2019: A sustainable year?

22 Nov 2018

Policy area: Sustainability

Our Sustainability Committee Chair and Environmental Manager at Hammerson Richard Quartermaine explores the outlook for sustainability as we move into 2019

Notwithstanding Brexit, it looks like 2019 is going to be a busy year for Government officials and industry alike following the recent publication of the Government’s response to recommendations made by the Committee on Climate Change (CCC).

Since the enactment of the Climate Change Act in 2008, the CCC has acted as an independent ‘critical friend’ to Government on progress towards meeting the UK’s emissions reduction targets. The Government’s response to the latest CCC progress report was published during Green GB Week. The response also addresses the progress made since the Clean Growth Strategy (CGS) was published a year ago, which sets out an “ambitious blueprint” for Britain’s low carbon future across all sectors of the economy.

The Government is obviously proud of its achievements to date in the buildings sector – the headlines being a 20% emissions reduction from non-domestic buildings and a 17% drop in average household energy consumption in 2016 compared to 1990. In addition, since 1990, the economy has grown by more than two-thirds whilst carbon emissions have reduced by over 40%.

But is this enough to meet the UK’s legally binding target of an 80% reduction in carbon by 2050? This target is expected to be upgraded to “net zero carbon” by 2050 following the IPCC’s recent report on the feasibility of meeting the Paris Agreement's 1.5C target. We are certainly moving in the right direction with the UK on track to exceed the second and third carbon budgets (2013-2022). We are also reaching major milestones such as the proportion of electricity produced by low carbon sources (renewables and nuclear) exceeding the electricity produced by fossil fuels. These achievements however are likely to have been realised by picking the low hanging fruit and now efforts and initiatives need to be stepped up if we are to go further and meet the tough targets that have been set. To this effect the Business, Energy and Industrial Strategy Select Committee has recently launched an inquiry to assess the robustness of the Government’s approach to delivering energy efficiency improvements in buildings. 

All sectors need to play their part and the property industry in particular knows the challenges ahead – zero carbon new buildings and substantial energy efficiency improvements made to the existing building stock. These outcomes don’t just happen overnight and require a long term, forward thinking policy framework. Some work has already begun on addressing the regulatory and technical challenges that lie ahead and these will continue through 2019. Namely:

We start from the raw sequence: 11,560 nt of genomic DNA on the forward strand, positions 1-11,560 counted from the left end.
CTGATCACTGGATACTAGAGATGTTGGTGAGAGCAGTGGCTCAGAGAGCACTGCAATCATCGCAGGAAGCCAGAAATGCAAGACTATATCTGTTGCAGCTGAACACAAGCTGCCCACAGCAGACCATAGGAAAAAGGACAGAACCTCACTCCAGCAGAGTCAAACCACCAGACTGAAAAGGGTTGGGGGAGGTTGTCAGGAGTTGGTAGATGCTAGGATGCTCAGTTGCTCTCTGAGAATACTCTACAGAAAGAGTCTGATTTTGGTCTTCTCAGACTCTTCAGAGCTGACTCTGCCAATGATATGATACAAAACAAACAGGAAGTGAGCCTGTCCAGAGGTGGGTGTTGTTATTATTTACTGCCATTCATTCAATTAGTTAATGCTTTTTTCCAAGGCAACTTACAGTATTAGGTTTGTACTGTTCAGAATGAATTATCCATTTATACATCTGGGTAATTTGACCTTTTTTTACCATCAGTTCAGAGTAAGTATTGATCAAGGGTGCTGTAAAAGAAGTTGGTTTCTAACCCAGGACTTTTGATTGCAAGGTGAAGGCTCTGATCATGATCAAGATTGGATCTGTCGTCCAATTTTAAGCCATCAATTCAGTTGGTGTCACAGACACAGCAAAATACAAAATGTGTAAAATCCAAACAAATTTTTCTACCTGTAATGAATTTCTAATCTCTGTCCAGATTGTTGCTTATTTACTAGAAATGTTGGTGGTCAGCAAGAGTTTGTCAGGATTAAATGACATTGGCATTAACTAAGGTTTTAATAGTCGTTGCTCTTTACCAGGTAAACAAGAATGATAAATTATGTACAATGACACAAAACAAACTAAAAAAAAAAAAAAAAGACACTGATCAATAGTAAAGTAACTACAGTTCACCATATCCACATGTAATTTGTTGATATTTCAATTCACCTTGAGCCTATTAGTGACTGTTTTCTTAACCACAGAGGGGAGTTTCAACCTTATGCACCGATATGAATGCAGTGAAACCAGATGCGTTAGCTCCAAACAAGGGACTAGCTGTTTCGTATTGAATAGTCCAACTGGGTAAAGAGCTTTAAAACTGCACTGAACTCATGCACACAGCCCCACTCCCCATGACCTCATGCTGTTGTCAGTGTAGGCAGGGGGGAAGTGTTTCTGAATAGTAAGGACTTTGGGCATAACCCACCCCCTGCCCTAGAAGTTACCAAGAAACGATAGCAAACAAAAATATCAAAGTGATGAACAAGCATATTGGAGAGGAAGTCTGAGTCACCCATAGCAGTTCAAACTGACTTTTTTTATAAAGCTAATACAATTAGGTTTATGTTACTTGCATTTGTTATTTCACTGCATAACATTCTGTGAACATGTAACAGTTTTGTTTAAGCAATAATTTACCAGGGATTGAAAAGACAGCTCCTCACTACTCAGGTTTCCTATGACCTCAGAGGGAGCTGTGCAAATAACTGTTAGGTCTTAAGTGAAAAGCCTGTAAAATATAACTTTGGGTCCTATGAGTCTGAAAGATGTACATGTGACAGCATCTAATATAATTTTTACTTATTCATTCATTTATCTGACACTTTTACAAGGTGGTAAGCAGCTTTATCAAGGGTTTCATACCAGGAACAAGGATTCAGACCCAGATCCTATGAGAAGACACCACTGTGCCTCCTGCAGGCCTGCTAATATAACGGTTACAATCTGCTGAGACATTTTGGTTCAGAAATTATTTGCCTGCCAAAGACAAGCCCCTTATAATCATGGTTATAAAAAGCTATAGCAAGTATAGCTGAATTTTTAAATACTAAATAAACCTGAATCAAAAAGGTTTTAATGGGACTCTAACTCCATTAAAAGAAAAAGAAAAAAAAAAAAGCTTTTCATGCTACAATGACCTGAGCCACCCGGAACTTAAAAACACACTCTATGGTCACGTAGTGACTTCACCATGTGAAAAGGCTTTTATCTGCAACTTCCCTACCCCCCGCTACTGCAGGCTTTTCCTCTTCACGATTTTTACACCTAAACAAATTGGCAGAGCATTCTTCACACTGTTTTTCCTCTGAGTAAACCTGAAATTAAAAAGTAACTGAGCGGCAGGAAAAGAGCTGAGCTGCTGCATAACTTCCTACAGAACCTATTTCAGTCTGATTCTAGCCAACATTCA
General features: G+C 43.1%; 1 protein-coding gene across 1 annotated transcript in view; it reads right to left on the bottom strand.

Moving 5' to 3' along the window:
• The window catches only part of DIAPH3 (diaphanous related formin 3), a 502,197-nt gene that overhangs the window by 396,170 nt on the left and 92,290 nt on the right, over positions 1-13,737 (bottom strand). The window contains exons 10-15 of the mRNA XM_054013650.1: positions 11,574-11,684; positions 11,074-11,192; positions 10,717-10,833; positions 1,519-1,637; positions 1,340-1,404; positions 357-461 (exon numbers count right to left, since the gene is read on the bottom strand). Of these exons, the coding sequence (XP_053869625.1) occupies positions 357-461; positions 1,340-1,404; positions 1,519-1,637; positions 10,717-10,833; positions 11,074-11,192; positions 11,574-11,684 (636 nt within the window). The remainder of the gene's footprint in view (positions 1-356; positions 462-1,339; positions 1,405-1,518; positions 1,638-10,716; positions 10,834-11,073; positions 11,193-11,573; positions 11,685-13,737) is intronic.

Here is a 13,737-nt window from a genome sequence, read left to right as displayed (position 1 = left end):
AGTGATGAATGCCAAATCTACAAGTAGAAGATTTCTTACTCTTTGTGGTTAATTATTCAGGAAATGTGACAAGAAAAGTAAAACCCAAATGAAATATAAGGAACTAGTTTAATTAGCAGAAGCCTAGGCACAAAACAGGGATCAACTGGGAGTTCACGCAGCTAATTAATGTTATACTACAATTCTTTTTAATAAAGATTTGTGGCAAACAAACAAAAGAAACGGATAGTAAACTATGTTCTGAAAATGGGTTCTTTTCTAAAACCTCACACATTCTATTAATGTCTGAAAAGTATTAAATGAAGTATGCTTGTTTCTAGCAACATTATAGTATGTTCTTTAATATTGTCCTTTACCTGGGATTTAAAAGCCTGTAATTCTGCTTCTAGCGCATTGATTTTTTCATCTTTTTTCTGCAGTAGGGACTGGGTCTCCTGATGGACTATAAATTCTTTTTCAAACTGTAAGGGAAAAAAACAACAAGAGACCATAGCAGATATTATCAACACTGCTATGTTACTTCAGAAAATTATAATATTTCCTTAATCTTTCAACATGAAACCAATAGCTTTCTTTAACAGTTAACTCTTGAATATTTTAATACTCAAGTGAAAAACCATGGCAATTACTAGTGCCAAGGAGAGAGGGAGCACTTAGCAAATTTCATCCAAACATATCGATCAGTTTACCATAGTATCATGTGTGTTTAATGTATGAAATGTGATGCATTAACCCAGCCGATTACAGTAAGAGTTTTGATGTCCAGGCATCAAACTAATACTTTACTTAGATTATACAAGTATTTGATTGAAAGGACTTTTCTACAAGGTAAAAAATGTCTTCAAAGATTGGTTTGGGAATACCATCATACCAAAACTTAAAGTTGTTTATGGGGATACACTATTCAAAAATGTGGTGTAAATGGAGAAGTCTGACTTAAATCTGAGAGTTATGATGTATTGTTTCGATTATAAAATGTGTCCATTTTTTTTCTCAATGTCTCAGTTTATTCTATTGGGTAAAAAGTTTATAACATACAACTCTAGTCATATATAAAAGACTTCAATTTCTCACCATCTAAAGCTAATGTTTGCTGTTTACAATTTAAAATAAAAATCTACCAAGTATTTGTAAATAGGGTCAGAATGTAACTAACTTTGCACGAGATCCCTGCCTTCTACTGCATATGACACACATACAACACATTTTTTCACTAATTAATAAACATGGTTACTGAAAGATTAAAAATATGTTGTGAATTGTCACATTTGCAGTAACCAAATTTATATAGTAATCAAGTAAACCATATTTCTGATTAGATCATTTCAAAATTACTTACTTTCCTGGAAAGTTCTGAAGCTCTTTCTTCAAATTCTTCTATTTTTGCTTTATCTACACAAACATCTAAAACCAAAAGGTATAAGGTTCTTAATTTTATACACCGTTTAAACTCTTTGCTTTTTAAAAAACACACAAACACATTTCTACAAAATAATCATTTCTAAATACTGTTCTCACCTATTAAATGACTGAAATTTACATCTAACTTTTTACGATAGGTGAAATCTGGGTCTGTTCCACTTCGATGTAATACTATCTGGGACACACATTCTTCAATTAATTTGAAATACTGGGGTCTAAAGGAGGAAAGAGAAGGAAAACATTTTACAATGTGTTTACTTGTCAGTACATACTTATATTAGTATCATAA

• A consultation on Building Regulations Part L expected in Spring 2019 for new and existing buildings and possible trajectory for standards beyond 2020; 
  • A review of responses received following the EPCs in Buildings: Call for Evidence and to develop an approach to using EPC data to drive energy efficiency in buildings;
  • Improving EPCs and access to data underpinning EPCs and the Standard Assessment Procedure (SAP);
  • A series of Government funded pilot enforcement projects for local authorities to strengthen compliance with minimum standards.
  • Analysing the impact of higher standards for rented sector business buildings and  consult on a trajectory for minimum standards in early 2019; and
  • Considering what and how operational data can be used and continuing work with the BBP’s Design for Performance initiative.

This appears to be positive for the industry but do these commitments aim high enough? The Government need to commit to achieving net zero carbon for new buildings at least by 2025 to give the sector confidence and drive investment to meet this challenge. Through the UKGBC’s Advancing Net Zero work and commitments from property companies such as Hammerson, net zero carbon standards are becoming the focus for new buildings and Government should support these ambitions wholeheartedly.

The BPF has for a number of years been keen to see the greater use of operational data for regulatory purposes and supports the work of the BBP’s Design for Performance initiative. Put simply this initiative asks property developers to design buildings for effective and optimal operation rather than designing for compliance with Part L of the building regulations. In essence, closing the performance gap. The Government’s review of EPCs and their methodology, Part L and how operational data could be used is welcome, but now is the time to make the necessary bold changes and set agreed trajectories to help the industry deliver better performing buildings in increasingly challenging global circumstances.